What you can actually see
is not everything that is really there…
The never-seen-before Static SQL Statements
I’ve been involved in reviewing some data provided by our new SQL WorkloadExpert tool (aka WLX). Over the past weeks, the one thing that I’ve seen time and time again, is the sheer number of Static SQLs that are running – and I mean running badly!
In the past, unless you always monitored 24×7, you never really had a chance to see all the static SQL that was running on your Plex. But now WLX makes for a real game changer!
It’s amazing what you can see – without the cost of a 24×7 Monitor.
I liken it to the phrase “Eyes Wide Shut”.
What you can do in WLX is a different way to find bad guy SQLs and that is by using an intensive view to find the SQLs that use a large amount of CPU per hour. I call these guys my “key-players” now some of these are obviously “old friends” but you will be surprised at how many “new contacts” you suddenly have!
Here are a couple of beautiful little examples that I found by using WLX to show me the most CPU intensive SQLs running on a Plex over a couple of days.
Viewing the static SQL
First query found now, and not seen before, looks like:
SELECT COL1 FROM TABLE1 T1 WHERE T1.IDENT = ? AND T1.STATUS NOT IN ( 4, 6 ) WITH UR
Our systematic history viewer displays the following. The left hand scale is seconds and the right hand scale is logarithmic absolute numbers:
Shown here above are the CPU and the Elapsed Time, both per hour and in seconds. Then Getpages and Executions, both per hour and logarithmically graphed.
What you can see on the right side of the graph, is a dramatic drop in CPU and Elapsed and Getpages while the execution rate is constant. This was achieved by simply adding an appropriate index for that query.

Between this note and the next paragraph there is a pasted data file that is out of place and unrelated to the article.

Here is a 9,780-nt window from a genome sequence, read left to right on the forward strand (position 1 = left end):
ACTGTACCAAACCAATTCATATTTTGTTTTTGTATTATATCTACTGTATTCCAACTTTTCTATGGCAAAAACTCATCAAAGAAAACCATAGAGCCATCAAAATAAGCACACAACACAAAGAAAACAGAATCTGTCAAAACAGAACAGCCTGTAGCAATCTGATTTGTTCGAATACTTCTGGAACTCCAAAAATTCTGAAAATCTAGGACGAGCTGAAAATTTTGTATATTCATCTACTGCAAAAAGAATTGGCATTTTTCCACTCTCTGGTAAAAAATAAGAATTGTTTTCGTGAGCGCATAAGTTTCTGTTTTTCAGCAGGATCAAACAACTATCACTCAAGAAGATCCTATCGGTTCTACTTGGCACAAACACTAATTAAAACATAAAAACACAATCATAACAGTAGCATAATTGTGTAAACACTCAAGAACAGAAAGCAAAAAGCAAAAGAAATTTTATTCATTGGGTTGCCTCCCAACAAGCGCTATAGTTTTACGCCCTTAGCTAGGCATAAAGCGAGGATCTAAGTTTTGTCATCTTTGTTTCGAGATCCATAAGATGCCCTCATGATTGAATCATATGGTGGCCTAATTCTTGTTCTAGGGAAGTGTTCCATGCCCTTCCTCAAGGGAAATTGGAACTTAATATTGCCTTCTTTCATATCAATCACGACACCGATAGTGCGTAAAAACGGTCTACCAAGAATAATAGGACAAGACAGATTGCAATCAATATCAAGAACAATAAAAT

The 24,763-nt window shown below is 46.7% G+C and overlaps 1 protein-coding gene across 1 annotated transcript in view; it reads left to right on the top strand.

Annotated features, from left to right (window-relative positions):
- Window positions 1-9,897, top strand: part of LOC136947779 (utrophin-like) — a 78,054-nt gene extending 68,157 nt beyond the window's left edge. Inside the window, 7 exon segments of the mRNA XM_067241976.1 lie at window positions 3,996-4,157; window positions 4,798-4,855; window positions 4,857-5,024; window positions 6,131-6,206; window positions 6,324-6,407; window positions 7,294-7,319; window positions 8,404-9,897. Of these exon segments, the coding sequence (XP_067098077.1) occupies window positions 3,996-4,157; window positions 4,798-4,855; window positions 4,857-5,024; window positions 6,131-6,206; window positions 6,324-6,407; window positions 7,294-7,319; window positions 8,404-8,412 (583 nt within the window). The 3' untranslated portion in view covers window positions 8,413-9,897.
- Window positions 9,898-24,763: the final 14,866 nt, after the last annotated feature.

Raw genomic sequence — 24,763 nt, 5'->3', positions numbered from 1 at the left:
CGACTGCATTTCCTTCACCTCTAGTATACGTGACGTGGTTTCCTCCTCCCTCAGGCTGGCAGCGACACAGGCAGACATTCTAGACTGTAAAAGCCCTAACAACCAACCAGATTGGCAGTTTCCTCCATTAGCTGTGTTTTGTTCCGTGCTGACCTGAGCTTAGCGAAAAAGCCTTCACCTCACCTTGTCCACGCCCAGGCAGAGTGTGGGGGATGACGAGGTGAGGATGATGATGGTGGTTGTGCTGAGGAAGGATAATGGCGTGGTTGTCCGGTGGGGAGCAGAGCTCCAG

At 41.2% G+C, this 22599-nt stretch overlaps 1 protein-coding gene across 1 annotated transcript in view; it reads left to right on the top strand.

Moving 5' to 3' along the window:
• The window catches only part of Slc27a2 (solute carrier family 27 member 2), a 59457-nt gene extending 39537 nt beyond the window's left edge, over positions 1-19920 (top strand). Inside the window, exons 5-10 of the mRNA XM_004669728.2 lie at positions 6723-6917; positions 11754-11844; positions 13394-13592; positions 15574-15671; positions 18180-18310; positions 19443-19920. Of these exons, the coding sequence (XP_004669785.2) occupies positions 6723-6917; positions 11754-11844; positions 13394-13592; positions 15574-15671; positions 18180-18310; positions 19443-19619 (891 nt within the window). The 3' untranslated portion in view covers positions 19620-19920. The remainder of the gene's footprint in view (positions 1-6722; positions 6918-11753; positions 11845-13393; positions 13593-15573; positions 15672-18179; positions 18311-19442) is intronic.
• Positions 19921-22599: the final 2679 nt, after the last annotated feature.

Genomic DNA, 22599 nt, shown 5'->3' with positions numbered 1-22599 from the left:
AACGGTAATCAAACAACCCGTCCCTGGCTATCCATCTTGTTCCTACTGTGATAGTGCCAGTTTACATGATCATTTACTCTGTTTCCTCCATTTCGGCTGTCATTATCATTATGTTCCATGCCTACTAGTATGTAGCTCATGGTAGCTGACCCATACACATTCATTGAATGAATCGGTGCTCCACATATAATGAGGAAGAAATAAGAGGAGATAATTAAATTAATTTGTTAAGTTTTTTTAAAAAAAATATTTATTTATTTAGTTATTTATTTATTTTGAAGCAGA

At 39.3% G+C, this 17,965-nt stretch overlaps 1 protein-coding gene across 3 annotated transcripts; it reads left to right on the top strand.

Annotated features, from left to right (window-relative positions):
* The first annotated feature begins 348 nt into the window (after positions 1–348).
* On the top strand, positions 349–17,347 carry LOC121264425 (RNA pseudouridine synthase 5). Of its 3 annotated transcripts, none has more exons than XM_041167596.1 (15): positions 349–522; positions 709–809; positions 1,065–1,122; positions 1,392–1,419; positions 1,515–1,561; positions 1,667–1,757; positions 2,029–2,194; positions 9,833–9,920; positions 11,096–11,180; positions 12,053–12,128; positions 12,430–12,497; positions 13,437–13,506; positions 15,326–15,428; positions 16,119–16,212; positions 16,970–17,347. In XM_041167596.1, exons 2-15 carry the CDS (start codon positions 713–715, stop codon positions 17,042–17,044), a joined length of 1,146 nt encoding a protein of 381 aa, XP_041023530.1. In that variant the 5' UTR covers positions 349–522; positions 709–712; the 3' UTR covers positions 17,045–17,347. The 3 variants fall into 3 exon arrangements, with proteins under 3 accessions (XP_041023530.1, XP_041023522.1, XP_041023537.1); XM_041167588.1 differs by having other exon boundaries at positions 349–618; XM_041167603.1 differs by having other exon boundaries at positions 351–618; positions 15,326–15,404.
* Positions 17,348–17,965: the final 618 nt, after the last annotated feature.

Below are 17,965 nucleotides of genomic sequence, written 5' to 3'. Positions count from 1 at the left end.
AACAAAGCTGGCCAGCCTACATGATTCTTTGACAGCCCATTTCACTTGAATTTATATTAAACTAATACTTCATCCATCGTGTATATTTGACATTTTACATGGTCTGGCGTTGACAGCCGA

Viewing the SQL from a different angle
Viewing the same data in a different way, (now on the per execution level instead of the per hour level) the results shown below look even better! (The left hand scale is seconds and the right hand scale is absolute numbers):
The Execution rate went *up*, but the resource usage dived down after the index was created – Great stuff indeed! This statement always flew under the radar and never raised a red flag before, but now? Slaps on the back all round!
Of course you could ask “Why was this not seen before?”
the answer is “It was never seen before!” Eyes wide shut – remember?
The same in tabular form
For those of you who may find the graphs hard to read, here’s the above data in a tabular form:
Never-seen-before DELETE Statement
Next up, is a nice Little never-seen-before DELETE Statement:
DELETE FROM TABLE1 WHERE COL1 = ? AND COL2_DATE = ? AND COL3 = ? AND COL4 = ? AND COL5 = ? AND COL6 = ? AND COL7 = ?
In the graph below, the left hand scale is seconds and the right hand scale is logarithmic absolute numbers:
Again, looking at the per hour data, you can see a nice “dive” effect right after an index on all columns was created (Last three data points in this case). Good catch, eh?
Below is a new view of additional data for locks and waits. Note that the Global Lock wait count magically “disappears” due to it hitting zero. Again you can see the graph very nicely diving down at the end. Wonderful!
Again: here’s the above data in a tabular form:
What you can actually see is not everything that is really there…
These examples quickly show how Static SQL that was always thought to be well-tuned and running “OK” can, in fact, be hogging your machine without you even knowing it!
Remember that what you can actually see is not everything that is really there…
I wonder how many of these invisible hogs you have at your site? And have you*not* yet seen them?
As usual any queries or criticism gladly accepted!